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Tuesday, July 16, 2013

1:45 PM - 2:30 PM
Analytics + Clinical Effectiveness Methodology Drives Improvements in Population Health Management
Jorge Wilson, Director of Clinical & Business Analytics, STANFORD HOSPITAL AND CLINICS

Learn from the analytics group at Stanford Hospital & Clinics as they share the components that have proven critical to their success leading a data-driven approach to improving population health management. Core to their strategy is an analytics platform that pulls data from multiple sources to improve outcomes, reduce costs, and enhance the patient experience by implementing interventions based on a team based care approach. Fundamental to their strategy, Stanford gathered information to allow their…

2:30 PM - 3:00 PM
3:30 PM - 4:15 PM
Learning what you don't know about your Clinical Data using Real-time Analytics
Anna Daly, Director of Clinical Data Management, HCA
Victoria Weaver, Assistant Vice President, Clinical Data Management, Clinical Services Group, HCA

The use of clinical analytics is a staple in the healthcare industry. So where is the ROI for investing in real-time analytics? It is learning to use and deploy real-time clinical data for Clinical Decision Support (CDS) for improved diagnostic and therapeutic interventions. It is defining and trending operational measures on the fly to improve processes. It is monitoring and measuring Stage 1 and 2 Meaningful Use compliance, as it happens. It is even creating…

4:15 PM - 5:00 PM
Successes and Challenges Developing an Enterprise Clinical Analytics Solution - Ambulatory Information Management (AIM)
Dennis Sweeney, DIGNITY HEALTH

In 2010, Dignity Health launched the initiative to develop the Ambulatory Information Management (AIM) program to address GPRO reporting and provider profiling analytics. This session discusses the successes and challenges in bringing together big data from 20+ different Ambulatory & Hospital clinical systems to support the vision. How the solution expanded to support clinical analytics for Meaningful Use, PQRS, Point-of-Care Clinical Decision Support, Surgical Site Infection Reporting, Patient Centered Medical Home (PCMH), and population health programs (Clinical Integration and Accountable Care Organization) analytical reporting. Gain first hand information on the value of an enterprise clinical analytical platform, challenges encountered and addressed: data standards, data quality, privacy, patient attribution, technical, and Provider workflows, governance and organization model, and Provider involvement. Learn how an enterprise-wide clinical analytics strategic vision is supported through development of an agile tactical solution.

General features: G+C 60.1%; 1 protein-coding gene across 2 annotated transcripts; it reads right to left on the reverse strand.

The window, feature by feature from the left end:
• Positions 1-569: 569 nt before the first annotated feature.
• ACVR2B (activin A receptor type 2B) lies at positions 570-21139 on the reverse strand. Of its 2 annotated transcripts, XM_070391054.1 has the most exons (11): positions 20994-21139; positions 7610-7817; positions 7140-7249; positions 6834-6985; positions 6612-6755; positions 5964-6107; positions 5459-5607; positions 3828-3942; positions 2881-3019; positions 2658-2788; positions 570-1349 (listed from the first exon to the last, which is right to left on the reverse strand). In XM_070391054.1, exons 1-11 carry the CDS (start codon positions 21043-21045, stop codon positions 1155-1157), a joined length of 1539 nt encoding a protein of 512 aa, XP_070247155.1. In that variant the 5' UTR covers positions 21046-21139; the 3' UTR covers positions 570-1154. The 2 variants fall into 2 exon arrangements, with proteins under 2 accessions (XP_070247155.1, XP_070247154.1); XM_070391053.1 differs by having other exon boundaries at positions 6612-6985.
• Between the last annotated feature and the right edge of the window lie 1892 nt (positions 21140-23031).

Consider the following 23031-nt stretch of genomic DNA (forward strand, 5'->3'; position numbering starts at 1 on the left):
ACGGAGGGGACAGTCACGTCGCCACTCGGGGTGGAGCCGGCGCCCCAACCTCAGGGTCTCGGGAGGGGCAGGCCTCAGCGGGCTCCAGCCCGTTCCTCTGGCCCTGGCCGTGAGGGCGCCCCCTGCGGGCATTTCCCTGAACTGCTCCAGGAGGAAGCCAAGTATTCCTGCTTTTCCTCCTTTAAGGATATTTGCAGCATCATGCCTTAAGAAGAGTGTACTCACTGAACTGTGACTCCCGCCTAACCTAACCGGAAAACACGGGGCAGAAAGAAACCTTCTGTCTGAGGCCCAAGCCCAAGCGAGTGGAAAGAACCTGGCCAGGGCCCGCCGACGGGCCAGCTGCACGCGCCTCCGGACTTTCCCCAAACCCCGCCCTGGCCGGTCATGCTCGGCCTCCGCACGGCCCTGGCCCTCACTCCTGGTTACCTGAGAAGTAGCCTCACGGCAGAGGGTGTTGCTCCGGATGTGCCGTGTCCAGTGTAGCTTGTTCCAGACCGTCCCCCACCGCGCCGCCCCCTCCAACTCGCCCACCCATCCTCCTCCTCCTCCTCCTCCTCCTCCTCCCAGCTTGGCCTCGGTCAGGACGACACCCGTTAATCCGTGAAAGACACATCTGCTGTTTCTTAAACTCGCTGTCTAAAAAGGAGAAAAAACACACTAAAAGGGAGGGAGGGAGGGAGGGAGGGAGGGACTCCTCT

Wednesday, July 17, 2013

10:45 AM - 11:30 AM
Predictive Analytics in Action: Tackling Readmissions
Jason Haupt, PhD, Senior Statistician, Allina Performance Resources – Clinical Analytics, ALLINA HEALTH

An emerging function of clinical analytics is to match patients to the right services at the point of need. One method to perform this matching is to use predictive analytics. We will share how Allina Health has employed a strategy of quasi-real-time risk score calculations based on various data sources available in an enterprise data warehouse to pair patients with those services, including the development and implementation of a readmission predictive model. Then, we will…

11:30 AM - 12:15 PM
Healthcare Analytics in Epidemiology and Infection Control
Ari Robicsek, VP, Clinical & Quality Informatics, Associate Chief Medical Information Officer, NORTH SHORE UNIVERSITY HEALTH SYSTEM

Advances in EHR adoption and analytics have created enormous opportunities in the field of healthcare epidemiology. In this session, we will explore predictive modeling, clinical decision support, and analytics that combine molecular with large-scale clinical data to manage epidemiological challenges in novel ways. Examples will include rationalizing test usage through risk-based testing, tracking the movement of pathogens through a hospital system, identifying patients at risk for recurrent contagious intestinal infections and community-wide surveillance for syndromes such as flu, pertussis and asthma. The potential for these new technologies to reduce costs and improve care will be highlighted.